After reading the article by Peter Maradudin [“No Place for an Artist,” May 2004], I was moved to write a response to him personally. Here is my letter and his response.
I just wanted to let you know that after reading your articles in Entertainment Design, you are my f — -ing hero.
I wanted to let you know that you had the cajones to say in print what everyone says on dinner breaks in quiet corners of restaurants. As a new member of the theatre community, I have felt the exact sentiment that you have expressed so succinctly, and I believe, truly, that all the regional theatres in this country should be destroyed in hopes of discovering a new form of theatre that is resonant to the community. Having come into the industry at the end of the regional movement (late 80s) and slowly watching it decline, I feel a deep sense of disappointment in its demise but know in my heart that the soul of theatre is as large and powerful as its history. It is a vibrant entity which will not be extinguished from our culture as long as our culture survives, but it is in sad shape at the moment and severely needs a rejuvenation.
Now that the glove has been thrown on the ground and your article written, there will be (hopefully) responses to it: critics will write and take opposite opinion; counter editorials will fly; discussions will emerge; tempers will flair; feelings will be hurt; egos will be bashed; difficulties will be faced; artists young and old will be forced to have thoughtful and meaningful discussions regarding this issue: and, God willing, the theatre community will shake itself out of its safe, easy, stale, business oriented mindset and challenge itself to not only make itself something we as artists can be proud of, but something that our communities can look at and say, “we are proud of you.” This is not an easy task, but, as artists, we must understand that theatre is not easy; it is not clean; it is not safe. It is dangerous, it is dirty, and it is difficult, and isn't it true that the most personally rewarding pieces of work are the ones that we work the hardest at and are the most difficult? Whatever the outcome, you have my support.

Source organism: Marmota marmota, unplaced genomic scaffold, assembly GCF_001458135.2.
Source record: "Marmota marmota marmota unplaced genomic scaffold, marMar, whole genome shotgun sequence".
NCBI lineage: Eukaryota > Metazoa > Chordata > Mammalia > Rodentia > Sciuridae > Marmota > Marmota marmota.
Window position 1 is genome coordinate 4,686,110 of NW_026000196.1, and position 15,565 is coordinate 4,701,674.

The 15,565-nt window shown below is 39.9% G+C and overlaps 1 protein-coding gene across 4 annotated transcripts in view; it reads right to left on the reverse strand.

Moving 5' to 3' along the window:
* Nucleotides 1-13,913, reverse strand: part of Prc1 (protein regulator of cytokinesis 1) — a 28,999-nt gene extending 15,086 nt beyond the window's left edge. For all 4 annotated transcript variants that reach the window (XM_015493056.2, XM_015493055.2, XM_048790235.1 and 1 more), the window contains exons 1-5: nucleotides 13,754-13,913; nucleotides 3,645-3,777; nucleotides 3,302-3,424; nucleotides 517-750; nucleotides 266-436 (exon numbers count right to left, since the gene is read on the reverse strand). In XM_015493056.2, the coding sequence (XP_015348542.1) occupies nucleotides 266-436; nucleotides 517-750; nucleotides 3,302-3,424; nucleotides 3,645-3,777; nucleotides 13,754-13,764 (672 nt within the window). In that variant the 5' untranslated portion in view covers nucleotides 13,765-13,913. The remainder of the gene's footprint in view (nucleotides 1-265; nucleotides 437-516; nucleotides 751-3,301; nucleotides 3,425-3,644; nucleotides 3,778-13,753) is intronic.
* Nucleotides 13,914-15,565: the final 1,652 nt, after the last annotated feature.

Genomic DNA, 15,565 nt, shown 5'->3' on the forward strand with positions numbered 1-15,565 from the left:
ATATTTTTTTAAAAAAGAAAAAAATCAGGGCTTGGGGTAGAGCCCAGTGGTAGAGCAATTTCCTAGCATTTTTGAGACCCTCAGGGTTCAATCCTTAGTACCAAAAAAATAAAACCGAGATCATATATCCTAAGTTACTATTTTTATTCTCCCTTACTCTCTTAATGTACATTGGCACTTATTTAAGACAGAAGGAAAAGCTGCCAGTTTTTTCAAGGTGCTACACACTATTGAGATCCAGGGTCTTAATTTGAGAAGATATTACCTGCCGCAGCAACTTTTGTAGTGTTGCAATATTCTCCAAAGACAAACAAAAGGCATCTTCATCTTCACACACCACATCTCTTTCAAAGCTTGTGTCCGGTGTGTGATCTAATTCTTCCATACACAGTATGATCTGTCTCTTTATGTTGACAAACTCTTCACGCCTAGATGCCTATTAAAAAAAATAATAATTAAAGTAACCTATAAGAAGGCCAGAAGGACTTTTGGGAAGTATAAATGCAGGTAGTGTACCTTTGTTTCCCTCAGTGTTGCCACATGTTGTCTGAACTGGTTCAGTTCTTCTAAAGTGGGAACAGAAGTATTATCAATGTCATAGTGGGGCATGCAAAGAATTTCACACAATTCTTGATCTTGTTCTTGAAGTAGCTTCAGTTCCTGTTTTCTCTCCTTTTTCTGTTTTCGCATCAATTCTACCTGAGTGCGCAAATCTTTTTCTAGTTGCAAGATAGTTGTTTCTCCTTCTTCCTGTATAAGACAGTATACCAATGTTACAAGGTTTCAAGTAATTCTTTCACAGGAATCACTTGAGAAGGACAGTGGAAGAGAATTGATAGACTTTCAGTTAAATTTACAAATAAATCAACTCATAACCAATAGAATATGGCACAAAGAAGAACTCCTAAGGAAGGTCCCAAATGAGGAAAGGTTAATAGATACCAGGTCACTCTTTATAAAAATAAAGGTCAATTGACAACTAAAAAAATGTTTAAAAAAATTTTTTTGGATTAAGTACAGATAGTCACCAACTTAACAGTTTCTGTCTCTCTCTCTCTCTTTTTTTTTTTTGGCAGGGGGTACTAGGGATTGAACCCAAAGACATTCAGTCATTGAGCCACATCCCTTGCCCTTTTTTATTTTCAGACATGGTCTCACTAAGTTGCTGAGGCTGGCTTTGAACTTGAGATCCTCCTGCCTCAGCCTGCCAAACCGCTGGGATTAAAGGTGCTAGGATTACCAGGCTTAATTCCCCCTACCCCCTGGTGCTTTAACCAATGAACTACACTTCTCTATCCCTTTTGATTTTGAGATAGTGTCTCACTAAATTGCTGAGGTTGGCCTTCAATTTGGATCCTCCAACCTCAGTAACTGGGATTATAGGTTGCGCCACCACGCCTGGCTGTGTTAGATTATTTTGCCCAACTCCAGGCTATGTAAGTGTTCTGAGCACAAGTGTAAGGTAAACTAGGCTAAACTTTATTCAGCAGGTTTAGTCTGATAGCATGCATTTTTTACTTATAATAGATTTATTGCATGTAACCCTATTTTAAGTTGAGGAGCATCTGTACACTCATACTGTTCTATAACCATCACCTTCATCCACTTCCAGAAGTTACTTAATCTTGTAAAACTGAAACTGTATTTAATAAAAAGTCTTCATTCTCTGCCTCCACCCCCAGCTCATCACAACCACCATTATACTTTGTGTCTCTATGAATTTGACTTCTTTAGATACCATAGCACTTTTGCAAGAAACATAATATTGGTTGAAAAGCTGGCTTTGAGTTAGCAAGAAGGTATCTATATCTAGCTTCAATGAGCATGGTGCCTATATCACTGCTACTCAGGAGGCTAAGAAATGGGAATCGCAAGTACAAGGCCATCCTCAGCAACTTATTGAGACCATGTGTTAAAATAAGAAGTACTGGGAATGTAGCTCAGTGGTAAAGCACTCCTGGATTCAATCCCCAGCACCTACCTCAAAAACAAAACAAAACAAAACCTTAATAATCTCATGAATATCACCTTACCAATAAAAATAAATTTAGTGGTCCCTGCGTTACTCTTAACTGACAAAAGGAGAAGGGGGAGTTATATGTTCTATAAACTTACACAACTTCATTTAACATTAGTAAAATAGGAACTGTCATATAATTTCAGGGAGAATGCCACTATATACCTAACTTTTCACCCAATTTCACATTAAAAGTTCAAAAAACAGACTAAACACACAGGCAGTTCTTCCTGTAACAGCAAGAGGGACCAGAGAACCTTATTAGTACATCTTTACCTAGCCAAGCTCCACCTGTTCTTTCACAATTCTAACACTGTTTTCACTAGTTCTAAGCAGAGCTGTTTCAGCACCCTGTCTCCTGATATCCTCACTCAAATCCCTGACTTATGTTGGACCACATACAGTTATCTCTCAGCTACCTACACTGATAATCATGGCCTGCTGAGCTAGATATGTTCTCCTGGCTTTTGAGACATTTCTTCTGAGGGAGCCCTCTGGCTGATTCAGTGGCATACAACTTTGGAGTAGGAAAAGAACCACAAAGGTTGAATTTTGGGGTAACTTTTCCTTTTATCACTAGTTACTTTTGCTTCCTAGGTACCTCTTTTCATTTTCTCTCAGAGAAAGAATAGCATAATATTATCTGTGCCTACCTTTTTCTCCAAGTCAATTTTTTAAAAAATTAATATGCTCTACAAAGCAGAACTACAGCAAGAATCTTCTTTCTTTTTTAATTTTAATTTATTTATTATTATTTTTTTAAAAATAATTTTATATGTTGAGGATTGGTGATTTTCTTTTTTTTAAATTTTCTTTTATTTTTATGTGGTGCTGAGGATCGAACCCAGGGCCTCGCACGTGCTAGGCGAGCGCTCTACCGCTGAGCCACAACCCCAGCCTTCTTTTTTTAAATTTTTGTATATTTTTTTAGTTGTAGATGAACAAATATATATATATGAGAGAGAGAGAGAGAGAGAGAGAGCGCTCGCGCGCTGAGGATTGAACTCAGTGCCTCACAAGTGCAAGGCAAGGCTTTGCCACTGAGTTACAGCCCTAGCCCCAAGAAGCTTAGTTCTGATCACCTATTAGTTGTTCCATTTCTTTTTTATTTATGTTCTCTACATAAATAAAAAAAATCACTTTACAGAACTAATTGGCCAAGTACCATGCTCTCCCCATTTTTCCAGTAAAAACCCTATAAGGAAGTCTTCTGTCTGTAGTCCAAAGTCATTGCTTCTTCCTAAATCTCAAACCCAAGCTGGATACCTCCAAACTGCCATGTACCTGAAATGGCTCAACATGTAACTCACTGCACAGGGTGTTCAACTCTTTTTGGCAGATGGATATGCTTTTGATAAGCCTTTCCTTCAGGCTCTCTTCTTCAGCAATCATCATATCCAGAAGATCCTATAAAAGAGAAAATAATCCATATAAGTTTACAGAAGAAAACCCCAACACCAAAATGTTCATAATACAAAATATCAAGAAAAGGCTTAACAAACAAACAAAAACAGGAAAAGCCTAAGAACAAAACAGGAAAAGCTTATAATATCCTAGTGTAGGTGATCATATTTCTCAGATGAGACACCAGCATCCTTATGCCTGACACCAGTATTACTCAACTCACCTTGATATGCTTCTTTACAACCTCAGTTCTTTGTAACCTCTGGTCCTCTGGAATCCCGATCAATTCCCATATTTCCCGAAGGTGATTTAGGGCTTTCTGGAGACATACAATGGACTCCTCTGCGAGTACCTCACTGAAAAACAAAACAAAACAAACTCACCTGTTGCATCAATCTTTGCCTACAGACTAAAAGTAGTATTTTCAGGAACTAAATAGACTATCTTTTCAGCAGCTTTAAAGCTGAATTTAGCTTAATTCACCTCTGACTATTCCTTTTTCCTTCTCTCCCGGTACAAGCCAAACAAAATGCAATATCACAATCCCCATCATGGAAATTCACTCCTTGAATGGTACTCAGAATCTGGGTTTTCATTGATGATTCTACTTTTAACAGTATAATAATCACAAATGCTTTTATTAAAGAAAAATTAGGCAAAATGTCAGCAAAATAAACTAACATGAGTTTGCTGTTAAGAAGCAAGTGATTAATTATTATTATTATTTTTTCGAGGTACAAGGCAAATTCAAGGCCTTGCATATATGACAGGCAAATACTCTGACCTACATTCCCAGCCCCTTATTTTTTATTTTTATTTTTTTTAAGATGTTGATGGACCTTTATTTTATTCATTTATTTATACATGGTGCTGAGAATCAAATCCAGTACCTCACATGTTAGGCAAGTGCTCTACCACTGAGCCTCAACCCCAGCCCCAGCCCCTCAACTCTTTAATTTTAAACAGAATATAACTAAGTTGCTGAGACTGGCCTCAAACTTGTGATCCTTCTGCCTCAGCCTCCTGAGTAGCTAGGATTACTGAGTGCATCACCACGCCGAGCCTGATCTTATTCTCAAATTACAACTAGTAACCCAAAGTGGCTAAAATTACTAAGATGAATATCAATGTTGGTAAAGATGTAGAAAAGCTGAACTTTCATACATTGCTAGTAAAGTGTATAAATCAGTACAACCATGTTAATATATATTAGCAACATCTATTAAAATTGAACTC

Aaron Black, Aaron Black Design Studio
New York, NY
I am delighted that your response to the article is exactly what I hoped for: rather than hang one's head in despair, recognize that the article is a challenge — “the glove thrown to the ground.”
I have gotten a ton of responses to the article but few as cogent as yours. Just so you know, out of all the emails I have received, only two have been challenges — both from managing directors who felt that I had painted them as “bad guys.” Otherwise, the response has been overwhelmingly in favor of what I had to say.
So, don't let it get you down. Instead, work with those of us who give a damn, and get American theatre back on track.
Peter Maradudin, Principal, Visual Terrain, Inc.